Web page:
Technological advances, demographic shifts and new ways of working are having a major effect on the human resources profession, according to Maria Forbes, managing director of Root, a change company in Los Angeles.
“They are affecting and shaping our future, and we have to act on how we plan on embracing some of these changes,” she said. “If you are snoozing on this, you are part of a crime against your organization, I would say.”
“If you’re passive in this, you’re not helping your organization be successful,” said Forbes, speaking at a recent SCNetwork event in Toronto. “It’s your time.”
Root is working to bring to life a vision set in motion by CHREATE — a global Consortium to Reimagine HR, Employment Alternatives, Talent and the Enterprise.
From 2013 to 2017, more than 50 CHROs and HR leaders contributed to the CHREATE project in an effort to advance the future of HR, by mapping out ways the profession must evolve to meet the challenges of the next decade.
Through the CHREATE project, several strategies and tools were created to address questions or challenges organizations may be facing.
The rapid pace of change within organizations has been a challenge for HR practitioners, said Forbes.
While the profession has steadily progressed since the 1930s, it still has much untapped potential in terms of value-add within organizations, she said.
“There’s a steady progression of HR,” said Forbes. “We’ve challenged ourselves as thought partners in the business. But where we are really falling short is on our potential, for a number of different reasons.”
This gap between reality and potential can also be referred to as “HR’s tipping point,” she said, and holds the key to the industry’s evolution and continued value within business and strategy over the next 10 years.
A report card survey issued by CHREATE on CHRO capabilities revealed that HR is perceived to be strong on consulting, partnership and workforce management, according to CEOs, but the profession continues to lag in leadership by experimentation, transformation or change leadership, said Forbes.
“The report card that came back is pretty ugly, at the moment,” she said. “I feel like we’re sort of sick of hearing that we don’t have business acumen, and things like this. We in the HR community think, ‘Yes, we do,’ but we need to do something about it.”
5 forces of change
The future of work is being affected by five major forces, according to Forbes.
They are: the exponential pattern of technological change, social and organizational reconfiguration, a connected world, an all-inclusive, global talent market, and human-machine collaboration, she said.
Technological change: Technology breakthroughs will produce continuous disruption in business models, according to CHREATE’s research. Most routine jobs will be automated and the remaining roles will require increases in critical thinking and behavioural skills.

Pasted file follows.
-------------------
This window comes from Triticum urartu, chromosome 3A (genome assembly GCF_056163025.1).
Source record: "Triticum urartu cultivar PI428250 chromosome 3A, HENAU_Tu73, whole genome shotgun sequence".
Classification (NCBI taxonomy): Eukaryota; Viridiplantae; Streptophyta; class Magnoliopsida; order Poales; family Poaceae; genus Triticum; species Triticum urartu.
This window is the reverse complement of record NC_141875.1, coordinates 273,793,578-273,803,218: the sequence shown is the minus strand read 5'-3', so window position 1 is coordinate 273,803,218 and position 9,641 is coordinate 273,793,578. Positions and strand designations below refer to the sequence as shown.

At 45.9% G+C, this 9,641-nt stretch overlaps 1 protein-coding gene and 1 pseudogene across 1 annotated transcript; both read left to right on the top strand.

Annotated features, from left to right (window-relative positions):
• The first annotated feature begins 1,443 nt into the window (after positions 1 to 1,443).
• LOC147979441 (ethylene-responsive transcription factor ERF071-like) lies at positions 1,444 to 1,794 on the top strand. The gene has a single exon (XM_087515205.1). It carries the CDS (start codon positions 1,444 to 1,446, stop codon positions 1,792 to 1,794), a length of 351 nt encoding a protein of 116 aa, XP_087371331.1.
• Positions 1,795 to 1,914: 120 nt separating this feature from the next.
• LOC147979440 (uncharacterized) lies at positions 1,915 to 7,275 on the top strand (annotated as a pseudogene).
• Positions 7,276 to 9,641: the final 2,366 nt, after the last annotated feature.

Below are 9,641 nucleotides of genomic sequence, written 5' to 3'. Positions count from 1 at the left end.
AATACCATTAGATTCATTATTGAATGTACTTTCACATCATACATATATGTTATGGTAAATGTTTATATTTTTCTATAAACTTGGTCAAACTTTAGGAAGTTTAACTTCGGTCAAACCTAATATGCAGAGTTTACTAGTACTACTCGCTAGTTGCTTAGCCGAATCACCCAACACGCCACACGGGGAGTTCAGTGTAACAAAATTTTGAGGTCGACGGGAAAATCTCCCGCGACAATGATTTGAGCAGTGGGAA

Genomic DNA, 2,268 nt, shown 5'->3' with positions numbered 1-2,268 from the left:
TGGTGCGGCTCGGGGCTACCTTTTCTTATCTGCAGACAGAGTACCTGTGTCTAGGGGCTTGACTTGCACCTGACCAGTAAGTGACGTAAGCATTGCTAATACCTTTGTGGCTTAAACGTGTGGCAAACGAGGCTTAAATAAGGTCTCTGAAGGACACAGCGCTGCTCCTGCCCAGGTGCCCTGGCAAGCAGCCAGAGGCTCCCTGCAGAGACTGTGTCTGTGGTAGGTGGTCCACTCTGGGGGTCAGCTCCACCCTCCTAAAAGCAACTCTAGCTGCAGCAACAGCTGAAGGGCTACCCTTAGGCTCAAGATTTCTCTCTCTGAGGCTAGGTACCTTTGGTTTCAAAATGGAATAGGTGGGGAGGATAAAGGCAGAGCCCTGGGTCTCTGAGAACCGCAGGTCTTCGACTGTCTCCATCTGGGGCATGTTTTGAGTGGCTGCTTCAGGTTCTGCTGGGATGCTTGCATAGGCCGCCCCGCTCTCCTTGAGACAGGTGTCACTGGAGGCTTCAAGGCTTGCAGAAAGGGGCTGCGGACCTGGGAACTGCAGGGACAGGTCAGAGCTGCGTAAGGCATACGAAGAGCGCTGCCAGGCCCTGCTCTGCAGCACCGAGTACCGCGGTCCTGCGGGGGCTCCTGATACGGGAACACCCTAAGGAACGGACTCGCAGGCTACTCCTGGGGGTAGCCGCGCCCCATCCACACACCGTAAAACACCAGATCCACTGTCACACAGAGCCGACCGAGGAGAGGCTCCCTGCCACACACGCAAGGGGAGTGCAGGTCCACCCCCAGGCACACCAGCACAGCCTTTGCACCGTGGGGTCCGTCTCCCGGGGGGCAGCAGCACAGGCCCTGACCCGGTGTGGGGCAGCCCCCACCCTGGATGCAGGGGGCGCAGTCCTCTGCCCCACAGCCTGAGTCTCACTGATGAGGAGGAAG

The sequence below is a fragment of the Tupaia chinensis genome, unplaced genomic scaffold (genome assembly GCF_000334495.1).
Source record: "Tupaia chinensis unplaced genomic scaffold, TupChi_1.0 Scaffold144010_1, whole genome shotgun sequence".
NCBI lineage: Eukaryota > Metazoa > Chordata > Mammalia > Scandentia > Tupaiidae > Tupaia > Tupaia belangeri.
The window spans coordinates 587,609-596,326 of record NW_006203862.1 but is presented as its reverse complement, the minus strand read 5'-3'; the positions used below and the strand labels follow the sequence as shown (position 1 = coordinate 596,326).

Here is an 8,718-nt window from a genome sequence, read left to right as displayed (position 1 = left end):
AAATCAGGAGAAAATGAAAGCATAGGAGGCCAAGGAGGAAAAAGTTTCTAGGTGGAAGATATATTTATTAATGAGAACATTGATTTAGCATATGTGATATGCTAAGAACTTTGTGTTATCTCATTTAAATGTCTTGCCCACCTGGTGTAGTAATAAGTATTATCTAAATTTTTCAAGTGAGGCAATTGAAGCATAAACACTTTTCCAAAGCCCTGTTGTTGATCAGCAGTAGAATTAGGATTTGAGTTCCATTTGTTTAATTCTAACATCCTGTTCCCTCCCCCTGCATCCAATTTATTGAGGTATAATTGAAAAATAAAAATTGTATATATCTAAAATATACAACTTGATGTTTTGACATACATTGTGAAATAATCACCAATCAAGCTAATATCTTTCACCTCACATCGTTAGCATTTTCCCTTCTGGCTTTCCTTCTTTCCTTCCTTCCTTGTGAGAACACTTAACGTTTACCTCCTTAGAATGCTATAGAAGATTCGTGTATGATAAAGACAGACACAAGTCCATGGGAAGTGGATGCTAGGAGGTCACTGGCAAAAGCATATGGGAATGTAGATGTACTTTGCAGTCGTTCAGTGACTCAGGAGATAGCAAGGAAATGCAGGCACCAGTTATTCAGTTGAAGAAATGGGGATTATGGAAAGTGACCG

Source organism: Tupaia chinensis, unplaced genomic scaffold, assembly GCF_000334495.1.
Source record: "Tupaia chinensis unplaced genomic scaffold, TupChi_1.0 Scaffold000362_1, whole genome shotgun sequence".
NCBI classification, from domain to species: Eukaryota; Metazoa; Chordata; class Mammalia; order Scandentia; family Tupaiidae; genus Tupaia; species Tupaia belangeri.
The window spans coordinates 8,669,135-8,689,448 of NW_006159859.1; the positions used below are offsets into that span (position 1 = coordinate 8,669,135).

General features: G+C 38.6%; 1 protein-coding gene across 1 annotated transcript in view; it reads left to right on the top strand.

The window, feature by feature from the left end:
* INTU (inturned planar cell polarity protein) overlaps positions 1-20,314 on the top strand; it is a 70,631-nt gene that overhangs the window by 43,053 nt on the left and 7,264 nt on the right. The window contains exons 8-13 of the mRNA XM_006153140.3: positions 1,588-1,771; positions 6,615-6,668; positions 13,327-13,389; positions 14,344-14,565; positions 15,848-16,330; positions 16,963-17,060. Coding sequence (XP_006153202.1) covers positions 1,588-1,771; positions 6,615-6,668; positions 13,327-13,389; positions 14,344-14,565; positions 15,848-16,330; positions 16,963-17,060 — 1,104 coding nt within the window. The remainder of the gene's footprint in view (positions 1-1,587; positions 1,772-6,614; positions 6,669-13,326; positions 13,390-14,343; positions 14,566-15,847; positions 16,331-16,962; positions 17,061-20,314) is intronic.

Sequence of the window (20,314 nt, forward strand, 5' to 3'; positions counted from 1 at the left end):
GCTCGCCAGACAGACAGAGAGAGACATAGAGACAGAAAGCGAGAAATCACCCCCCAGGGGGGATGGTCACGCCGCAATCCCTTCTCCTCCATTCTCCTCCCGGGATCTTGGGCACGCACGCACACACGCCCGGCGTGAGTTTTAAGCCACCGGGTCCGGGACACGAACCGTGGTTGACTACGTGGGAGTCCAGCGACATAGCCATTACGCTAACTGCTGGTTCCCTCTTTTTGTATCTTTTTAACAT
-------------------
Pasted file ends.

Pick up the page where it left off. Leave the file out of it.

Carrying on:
Social, organizational reconfiguration: Organizations will become less hierarchical in order to improve the flow of ideas and speed of decision-making as work becomes more project-based.
Workers will be drawn to workplaces aligned with their values.
Connected world: Work can now be performed anywhere, and real-time communication accelerates ideation.
“We are everywhere; our resources are everywhere,” said Forbes. “The speed of how people are connected is so different. How do we embrace that?”
Global talent market: HR practitioners will no longer be able to ignore demands from talent on how and where they prefer to work, while diversity will expand, and longevity will keep employees in the workforce for greater amounts of time, she said.
Human-machine collaboration: Advances in analytics, algorithms and automation will drive improvements by complementing human capabilities.
“The collaboration between machine and human is happening and we have to embrace that and understand that, and what it means for talent,” said Forbes.
These five forces can be broken down into two main themes — the democratization of work and technological empowerment, which together provide an axis for assessment for individual organizations in terms of future scenarios and where they can expect to end up, she said.
Assessing the future
Learning maps can assist and define the content of ongoing conversation between HR and business leaders, said Forbes, to help drive strategic discussion in terms of how HR is viewed in role and function.
“This is not an HR issue,” she said. “This is a business issue that HR has a key role in, in terms of driving the change.”
“The findings really draw us to (the conclusion that) we are involved in the business strategy like we never have been before. People and talent have been part of the agenda, but this is a critical component to the success of organizations.”
The future of organizations, including determining direction of corporate strategy and possible constraints, is a C-suite discussion that human resources absolutely needs to be a part of — and not just as a facilitator, said Forbes.
“That conversation has to happen with your businesses. (Your leaders) are the ones that are going to push what’s important. They’re close to the markets. You need to be a part of that conversation.”
“We all know these trends are happening, but whether you get off your bum and do something about it, it’s not going to be on your own — it’s going to be with the business,” she said.
“Stop hanging onto what you did before. Be awake and aware of how people need to engage across the whole demographic.”
“HR has a significant place,” said Forbes. “Don’t ask for permission to speak. Speak with an informed voice and show your capability.”
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